A critically acclaimed screenwriter and best-selling author is opening an incubator for local creatives.
Milwaukee native John Ridley – best known for penning the Academy Award-winning script for the 2013 smash-hit 12 Years a Slave – announced today that he’s moving forward with plans to open No Studios, a creative arts hub in downtown Milwaukee.
Ridley and his business partner, County Executive Chris Abele, have purchased a 40,000-square-foot building in the Pabst Brewery Complex on McKinley Ave. The two are currently overseeing extensive renovations to the building, intent upon transforming it into a profitable creative hub for filmmakers and other artists.
The building will feature a 50-seat screening room, food and beverage services, galleries, a rooftop event space and studio spaces available for short- and long-term leases.
According to a recent press release, “The name No Studios was hand-picked by Ridley and embodies a double meaning. No is the Japanese root word for skill, talent, artistic endeavor, while the English word no is one that artists hear many times throughout their careers and yet continue to create, in spite of many obstacles.”
No Studios is slated to open some time in September with a weekend of special programming – including film screenings, performances, readings, art exhibitions and discussions.
Ridley sat down with us this afternoon to answer some of our burning questions about the studio space and his work:
How could a creative arts hub help revitalize Milwaukee?
I certainly hope it could encourage artists who already here to do more, to share their stories, to get those stories across the country and around the world.
Local films like Blood at the Doorstep have resonated – fortunately and unfortunately – with citizens in cities across America. So if we can provide a space for artists to come in and work and meet other like-minded individuals, that’s terrific. If we can build a conduit from Milwaukee to other cities, that’s terrific.
This is a wonderful, vibrant city. It’s dealing with so many of the issues that many other cities are dealing with. But it’s also small enough to allow a few determined individuals to make a real difference. People like you and me can change it for the better.
Will you be visiting Milwaukee often to help oversee the space?
We have a team in place that’s overseeing the infrastructure of the building itself. Steve Mech is very much a part of that and my sister [New York-based investment banker Lisa Caesar] too. And I’m in Los Angeles with a team of individuals working on branding and awareness, while also thinking about issues that Milwaukee Film and the Milwaukee Filmmaker Alliance might be sensitive to. What can we do to be brand ambassadors for them in other spaces?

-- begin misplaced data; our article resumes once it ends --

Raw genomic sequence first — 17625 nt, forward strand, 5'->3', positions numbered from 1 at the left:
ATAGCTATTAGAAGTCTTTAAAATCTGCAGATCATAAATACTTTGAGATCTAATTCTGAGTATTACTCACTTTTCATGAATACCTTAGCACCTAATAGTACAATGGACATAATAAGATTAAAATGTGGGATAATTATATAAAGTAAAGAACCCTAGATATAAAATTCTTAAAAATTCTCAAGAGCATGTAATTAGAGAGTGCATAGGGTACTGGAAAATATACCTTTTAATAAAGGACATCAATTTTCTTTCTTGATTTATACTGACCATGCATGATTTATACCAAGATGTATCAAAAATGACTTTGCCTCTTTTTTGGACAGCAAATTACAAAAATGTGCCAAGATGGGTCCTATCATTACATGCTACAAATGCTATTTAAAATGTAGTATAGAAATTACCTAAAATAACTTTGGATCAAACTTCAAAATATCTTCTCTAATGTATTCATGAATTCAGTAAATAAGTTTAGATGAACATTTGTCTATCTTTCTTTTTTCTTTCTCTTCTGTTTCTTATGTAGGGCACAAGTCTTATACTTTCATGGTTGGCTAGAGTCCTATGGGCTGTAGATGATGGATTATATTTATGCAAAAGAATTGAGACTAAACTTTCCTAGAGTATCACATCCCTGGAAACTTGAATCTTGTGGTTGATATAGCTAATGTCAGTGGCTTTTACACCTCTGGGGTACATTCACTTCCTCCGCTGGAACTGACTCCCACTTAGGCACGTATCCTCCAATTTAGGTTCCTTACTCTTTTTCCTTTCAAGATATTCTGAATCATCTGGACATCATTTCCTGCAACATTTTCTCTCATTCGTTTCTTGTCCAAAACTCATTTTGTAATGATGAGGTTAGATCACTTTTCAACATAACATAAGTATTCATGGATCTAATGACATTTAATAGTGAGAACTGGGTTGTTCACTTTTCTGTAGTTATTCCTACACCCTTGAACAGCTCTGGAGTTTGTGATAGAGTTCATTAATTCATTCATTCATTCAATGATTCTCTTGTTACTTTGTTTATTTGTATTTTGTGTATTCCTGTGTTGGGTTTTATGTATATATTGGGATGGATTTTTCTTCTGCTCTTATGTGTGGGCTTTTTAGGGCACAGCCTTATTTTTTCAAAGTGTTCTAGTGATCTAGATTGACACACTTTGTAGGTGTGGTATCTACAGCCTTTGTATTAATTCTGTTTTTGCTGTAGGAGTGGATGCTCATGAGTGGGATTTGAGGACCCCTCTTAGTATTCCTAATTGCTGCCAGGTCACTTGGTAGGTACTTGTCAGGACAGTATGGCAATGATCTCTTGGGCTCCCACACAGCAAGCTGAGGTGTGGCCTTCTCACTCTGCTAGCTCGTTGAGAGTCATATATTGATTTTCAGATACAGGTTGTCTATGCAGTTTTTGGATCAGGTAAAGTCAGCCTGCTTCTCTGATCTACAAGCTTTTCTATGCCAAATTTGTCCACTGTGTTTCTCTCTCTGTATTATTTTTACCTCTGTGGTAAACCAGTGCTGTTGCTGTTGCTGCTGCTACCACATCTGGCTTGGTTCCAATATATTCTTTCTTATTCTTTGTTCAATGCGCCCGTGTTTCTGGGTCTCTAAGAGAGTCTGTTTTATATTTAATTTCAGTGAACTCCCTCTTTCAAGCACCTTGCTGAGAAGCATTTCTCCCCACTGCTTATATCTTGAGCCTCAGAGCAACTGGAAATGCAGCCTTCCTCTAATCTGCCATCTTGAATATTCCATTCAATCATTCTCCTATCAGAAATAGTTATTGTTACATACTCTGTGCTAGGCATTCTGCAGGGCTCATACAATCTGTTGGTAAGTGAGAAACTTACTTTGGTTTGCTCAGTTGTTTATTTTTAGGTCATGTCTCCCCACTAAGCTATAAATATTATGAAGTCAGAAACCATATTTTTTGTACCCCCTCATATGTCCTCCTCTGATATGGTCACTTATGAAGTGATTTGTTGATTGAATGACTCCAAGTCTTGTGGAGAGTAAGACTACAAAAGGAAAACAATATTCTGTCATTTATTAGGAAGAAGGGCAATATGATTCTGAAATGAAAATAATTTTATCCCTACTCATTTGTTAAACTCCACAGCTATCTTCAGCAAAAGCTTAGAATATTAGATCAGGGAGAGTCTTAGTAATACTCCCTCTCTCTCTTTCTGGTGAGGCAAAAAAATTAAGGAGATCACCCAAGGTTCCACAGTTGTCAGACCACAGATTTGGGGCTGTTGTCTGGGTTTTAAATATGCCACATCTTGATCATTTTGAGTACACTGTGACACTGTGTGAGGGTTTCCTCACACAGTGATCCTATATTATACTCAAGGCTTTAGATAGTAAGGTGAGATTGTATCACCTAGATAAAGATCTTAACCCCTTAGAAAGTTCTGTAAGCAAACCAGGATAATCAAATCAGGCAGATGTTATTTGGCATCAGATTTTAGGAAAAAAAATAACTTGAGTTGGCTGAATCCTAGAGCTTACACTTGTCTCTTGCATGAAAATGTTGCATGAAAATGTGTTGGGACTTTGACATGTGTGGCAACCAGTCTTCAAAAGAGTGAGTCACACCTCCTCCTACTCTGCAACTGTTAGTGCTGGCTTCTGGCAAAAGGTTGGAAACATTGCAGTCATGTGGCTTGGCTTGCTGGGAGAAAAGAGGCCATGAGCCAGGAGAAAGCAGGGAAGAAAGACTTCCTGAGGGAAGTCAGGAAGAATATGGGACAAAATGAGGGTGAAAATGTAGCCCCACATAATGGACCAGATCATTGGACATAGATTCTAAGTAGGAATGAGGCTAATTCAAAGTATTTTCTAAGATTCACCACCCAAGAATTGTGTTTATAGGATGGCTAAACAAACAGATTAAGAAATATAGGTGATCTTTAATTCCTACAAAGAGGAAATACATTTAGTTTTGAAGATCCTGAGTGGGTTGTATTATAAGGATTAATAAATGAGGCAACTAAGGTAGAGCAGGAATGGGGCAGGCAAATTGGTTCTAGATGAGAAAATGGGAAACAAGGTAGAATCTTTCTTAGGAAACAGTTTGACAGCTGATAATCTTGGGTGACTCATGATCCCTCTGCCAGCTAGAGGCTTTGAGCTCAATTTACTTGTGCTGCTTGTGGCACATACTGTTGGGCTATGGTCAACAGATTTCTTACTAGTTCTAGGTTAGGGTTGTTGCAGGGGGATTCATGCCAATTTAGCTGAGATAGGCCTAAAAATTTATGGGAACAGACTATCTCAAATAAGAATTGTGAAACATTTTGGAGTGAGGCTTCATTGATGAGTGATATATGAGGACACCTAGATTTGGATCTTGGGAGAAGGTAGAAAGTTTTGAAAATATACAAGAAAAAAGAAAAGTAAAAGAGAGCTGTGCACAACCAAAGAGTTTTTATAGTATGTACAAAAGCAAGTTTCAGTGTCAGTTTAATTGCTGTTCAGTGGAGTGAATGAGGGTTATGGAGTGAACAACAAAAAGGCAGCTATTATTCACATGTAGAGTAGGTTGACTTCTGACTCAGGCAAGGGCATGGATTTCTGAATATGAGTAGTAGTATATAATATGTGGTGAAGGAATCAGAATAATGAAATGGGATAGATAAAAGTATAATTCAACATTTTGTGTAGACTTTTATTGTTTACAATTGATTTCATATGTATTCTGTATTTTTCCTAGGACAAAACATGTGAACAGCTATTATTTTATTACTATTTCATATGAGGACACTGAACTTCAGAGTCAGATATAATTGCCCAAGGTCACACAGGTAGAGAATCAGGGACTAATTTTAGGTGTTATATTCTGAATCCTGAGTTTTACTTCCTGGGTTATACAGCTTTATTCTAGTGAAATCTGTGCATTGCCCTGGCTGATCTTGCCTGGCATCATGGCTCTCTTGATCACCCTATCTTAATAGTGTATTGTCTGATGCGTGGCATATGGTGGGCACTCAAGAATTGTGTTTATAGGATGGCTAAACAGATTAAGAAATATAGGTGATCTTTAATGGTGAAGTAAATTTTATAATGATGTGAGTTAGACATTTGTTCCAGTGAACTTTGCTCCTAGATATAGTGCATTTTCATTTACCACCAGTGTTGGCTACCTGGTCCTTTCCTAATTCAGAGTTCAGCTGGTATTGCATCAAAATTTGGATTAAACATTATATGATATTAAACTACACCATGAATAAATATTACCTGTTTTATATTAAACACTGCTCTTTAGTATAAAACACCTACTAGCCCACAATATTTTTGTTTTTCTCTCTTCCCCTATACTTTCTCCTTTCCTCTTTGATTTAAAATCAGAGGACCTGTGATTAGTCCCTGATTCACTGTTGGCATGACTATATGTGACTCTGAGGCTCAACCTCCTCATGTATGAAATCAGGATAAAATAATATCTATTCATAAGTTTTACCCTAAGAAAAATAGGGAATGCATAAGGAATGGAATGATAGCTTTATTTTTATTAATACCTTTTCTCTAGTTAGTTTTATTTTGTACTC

Will No Studios focus on fostering local talent or on bringing national talent to Milwaukee?
We want to find ways to build relationships outside of the Milwaukee area. And part of that is trying to be a driver, trying to bring people in and provide them with experiences at No Studios that they can’t find anywhere else.
We want to be able to say to all kinds of folks that there are things here that you should be interested in, to communicate to people who might otherwise feel excluded that you can be a part of what’s going on. That’s part of why we decided to establish ourselves as a for-profit business. It enables us to set up special screenings, say, of Black Panther, or a local film like Blood at the Doorstep – the work we’re doing on the one end will help sustain the work we’re doing on the other.
It sounds like audience engagement is important to you too.
Absolutely. And I think the audience is here. If a filmmaker or actor or artist is coming through the city, I’d love to be able to invite them to the studios for a talk-back. I absolutely believe in the importance of audience engagement, and I see it as my job to cultivate that engagement.
Shifting gears, why did you want to become a writer? Was it something you always wanted, even while growing up in Milwaukee?
Not having any other marketable skills – it felt like writing was about it for me. Oddly enough, I didn’t much like to read or write as a kid. I liked film. I liked seeing stories, but I couldn’t find many people like myself in those stories. Over the years, it’s been gratifying to try to create spaces for people to tell stories like mine, and to see a lot of individuals tell stories about identity, or gender, or socioeconomic differences.
I’ve been very fortunate. I’ve been able to do what I’m passionate about.